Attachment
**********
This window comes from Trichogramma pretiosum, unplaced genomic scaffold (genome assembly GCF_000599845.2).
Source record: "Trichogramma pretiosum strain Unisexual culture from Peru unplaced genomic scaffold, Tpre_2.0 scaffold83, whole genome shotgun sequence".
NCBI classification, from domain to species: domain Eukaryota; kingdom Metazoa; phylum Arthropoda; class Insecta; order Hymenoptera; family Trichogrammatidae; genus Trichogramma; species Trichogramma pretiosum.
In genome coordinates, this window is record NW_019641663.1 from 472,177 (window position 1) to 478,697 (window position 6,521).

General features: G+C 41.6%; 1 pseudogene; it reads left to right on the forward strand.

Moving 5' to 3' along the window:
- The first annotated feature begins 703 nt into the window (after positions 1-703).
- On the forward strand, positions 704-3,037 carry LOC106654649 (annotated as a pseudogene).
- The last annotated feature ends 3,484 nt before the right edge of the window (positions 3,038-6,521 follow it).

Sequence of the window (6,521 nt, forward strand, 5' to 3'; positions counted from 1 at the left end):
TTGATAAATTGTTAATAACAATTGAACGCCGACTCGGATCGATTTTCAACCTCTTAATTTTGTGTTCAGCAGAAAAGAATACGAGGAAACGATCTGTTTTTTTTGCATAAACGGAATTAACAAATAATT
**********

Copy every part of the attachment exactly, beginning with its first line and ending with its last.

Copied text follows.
This window comes from Trichogramma pretiosum, unplaced genomic scaffold (genome assembly GCF_000599845.2).
Source record: "Trichogramma pretiosum strain Unisexual culture from Peru unplaced genomic scaffold, Tpre_2.0 scaffold83, whole genome shotgun sequence".
NCBI classification, from domain to species: domain Eukaryota; kingdom Metazoa; phylum Arthropoda; class Insecta; order Hymenoptera; family Trichogrammatidae; genus Trichogramma; species Trichogramma pretiosum.
In genome coordinates, this window is record NW_019641663.1 from 472,177 (window position 1) to 478,697 (window position 6,521).

General features: G+C 41.6%; 1 pseudogene; it reads left to right on the forward strand.

Moving 5' to 3' along the window:
- The first annotated feature begins 703 nt into the window (after positions 1-703).
- On the forward strand, positions 704-3,037 carry LOC106654649 (annotated as a pseudogene).
- The last annotated feature ends 3,484 nt before the right edge of the window (positions 3,038-6,521 follow it).

Sequence of the window (6,521 nt, forward strand, 5' to 3'; positions counted from 1 at the left end):
TTGATAAATTGTTAATAACAATTGAACGCCGACTCGGATCGATTTTCAACCTCTTAATTTTGTGTTCAGCAGAAAAGAATACGAGGAAACGATCTGTTTTTTTTGCATAAACGGAATTAACAAATAATT